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Posted in Adaptive Process, Social Media, Web 2.0
10 comments on “The Social BPM Handbook 2011
  1. Chris Taylor says:

    I find that my customers want their interactions to be automated where it makes sense. Conversations on BPM can be cross-referenced, tagged, and joined and dropped as necessary, which are all ‘social’ concepts. I agree that it has to be data/IT enabled and that requires that IT departments understand what is and isn’t ‘social’ BPM. It can’t logically be everything.

    I also agree that structure and ‘social’ sound like opposites, but a couple of years on Facebook and other social sites has shown me that conversations need an ‘owner’ or moderator and that what may look like the opposite of structure is just a a conversation about a topic. Process is about business to business conversations and therefore the two can align if the technology gets it right.


    • Chris, thanks for reading and commenting! I do not think that we disagree, but I feel that Social BPM is more than adding conversations about processes.

      The first question would be who is ‘the customer’? Is it management, process owner, performer or end-consumer? What does automated mean? Straight through processing? Strict enforcement? Simple guidance. Just documentation? Defining goals? Actually verifying goals and KPIs? And what does make sense? Lowest cost, better quality, or any other possible interest? Social communciation has nothing to do with processes and data or content are if at all simply embedded in an arbitrary manner without process structure. Conversations may be improved by an owner and clearly processes do need one! This is my point of going ADAPTIVE. The Adaptive Process paradigm does provide the organiizational structure that neither Social nor most BPMS have. The process owner is not defined in the BPM process but in the management bureaucracy. In Adaptive the PO can directly influence the changes that performers make. In Social BPM they would chat or blog about it and then the normal change bureaucracy would be needed to get them implemented, because it is mostly too complex to do so. If you talk about only documenting the processes and people just using that, then clearly the concept of Adaptive Process I see as a bridge between BPM and Social is on a different level of actually executing the process.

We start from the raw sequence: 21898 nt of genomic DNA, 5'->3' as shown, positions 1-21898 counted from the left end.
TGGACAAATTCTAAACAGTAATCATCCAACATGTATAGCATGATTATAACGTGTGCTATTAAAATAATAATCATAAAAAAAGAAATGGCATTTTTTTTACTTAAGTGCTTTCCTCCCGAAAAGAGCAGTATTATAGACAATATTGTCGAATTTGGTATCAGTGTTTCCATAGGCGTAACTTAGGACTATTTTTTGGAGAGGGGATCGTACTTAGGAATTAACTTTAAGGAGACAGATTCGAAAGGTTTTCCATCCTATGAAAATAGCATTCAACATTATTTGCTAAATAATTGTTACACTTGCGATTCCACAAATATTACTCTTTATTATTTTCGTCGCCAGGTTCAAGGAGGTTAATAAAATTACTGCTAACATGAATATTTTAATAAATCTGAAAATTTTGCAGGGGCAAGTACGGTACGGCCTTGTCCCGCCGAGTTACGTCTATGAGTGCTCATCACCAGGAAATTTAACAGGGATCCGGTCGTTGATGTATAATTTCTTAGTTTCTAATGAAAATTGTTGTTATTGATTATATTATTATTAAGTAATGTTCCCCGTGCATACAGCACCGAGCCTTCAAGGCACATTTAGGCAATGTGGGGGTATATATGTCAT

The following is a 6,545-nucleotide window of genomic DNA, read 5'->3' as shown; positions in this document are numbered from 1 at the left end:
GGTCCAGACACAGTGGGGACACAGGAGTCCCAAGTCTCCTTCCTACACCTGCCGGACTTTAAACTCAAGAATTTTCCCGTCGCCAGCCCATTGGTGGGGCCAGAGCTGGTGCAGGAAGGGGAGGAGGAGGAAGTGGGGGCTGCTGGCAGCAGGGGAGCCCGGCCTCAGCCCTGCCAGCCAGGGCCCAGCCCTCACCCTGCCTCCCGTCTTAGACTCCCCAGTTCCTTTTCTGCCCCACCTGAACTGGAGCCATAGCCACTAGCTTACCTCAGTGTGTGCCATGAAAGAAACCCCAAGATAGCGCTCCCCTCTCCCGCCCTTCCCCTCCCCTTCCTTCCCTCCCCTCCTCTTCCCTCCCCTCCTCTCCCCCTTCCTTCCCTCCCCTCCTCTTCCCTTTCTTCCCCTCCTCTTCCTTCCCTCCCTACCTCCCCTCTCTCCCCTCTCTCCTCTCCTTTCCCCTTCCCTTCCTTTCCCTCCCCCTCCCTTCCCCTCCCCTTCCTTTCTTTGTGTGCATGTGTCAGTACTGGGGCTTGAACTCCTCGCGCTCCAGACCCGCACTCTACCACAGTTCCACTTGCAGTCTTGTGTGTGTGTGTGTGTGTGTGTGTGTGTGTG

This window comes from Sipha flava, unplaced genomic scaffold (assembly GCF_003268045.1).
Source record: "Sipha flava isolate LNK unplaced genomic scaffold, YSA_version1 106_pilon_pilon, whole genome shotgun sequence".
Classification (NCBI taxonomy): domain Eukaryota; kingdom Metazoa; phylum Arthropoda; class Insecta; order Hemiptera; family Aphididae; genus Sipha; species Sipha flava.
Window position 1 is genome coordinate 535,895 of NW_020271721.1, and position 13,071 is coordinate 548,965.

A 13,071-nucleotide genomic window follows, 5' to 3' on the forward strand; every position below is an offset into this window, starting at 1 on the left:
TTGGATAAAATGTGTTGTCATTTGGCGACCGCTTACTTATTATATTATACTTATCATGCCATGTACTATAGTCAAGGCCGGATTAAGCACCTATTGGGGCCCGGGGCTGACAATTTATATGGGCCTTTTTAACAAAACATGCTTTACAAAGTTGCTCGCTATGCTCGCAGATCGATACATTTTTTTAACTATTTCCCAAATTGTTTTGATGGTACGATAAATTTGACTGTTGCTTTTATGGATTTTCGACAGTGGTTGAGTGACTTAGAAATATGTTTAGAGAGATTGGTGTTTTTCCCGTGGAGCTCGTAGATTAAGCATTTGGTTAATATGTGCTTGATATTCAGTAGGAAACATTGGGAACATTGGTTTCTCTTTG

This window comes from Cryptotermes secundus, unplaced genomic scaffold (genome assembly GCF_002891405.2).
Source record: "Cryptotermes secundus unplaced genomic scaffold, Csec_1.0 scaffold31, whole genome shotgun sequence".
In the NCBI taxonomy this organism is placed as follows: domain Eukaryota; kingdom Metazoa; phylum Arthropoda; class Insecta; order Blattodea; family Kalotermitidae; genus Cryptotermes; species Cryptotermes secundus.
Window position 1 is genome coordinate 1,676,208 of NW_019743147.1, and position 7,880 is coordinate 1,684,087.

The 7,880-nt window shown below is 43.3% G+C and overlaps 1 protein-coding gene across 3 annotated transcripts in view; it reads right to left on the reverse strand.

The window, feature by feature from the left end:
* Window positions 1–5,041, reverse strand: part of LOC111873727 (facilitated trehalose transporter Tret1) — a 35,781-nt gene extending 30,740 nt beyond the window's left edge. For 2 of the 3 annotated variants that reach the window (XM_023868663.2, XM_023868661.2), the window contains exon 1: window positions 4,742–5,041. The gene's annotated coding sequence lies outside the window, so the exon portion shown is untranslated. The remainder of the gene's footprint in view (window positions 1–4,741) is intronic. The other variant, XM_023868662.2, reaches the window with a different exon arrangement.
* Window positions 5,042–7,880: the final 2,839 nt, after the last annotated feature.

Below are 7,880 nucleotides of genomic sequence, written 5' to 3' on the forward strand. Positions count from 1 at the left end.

The most ignored problem with Social is adoption and demographics. I always ask in my presentations how many people actually use Social and only 1% actually blogs or uses Twitter productively. Around 20% use Facebook casually mostly for family. Maybe 10% are intense users. Thus we cannot expect that simply adding Social to anything will improve a business in a larger sense. It will be simply a more flexible style of email. Structure in terms of authority, goals and means are essential elements of empowerment, but authority in this sense means AUTONOMY in how to achieve goals! Process is not about conversations whenever I look at it. It is mostly a top-down enforcement of rigid flows. Adding chat or a wiki to that does nothing.

      Social Networking in the modern sense does require IT and so does a modern concept of empowerment. Empowerment must enable authorized users to create those processes in terms of tasks and resources and they must be structured around capabilities and goals. So yes, the technology is relevant for Social and therefore for Social BPM. Also that is in conflict with those who say that BPM is not related to technology but is simply a management principle. So Social BPM means to me to provide transparency that empowers people to perform processes as they see fit according to the goals defined. Neither Social nor BPM do that and that why I see Adaptive Processes as the enabler.

      Thanks again, Max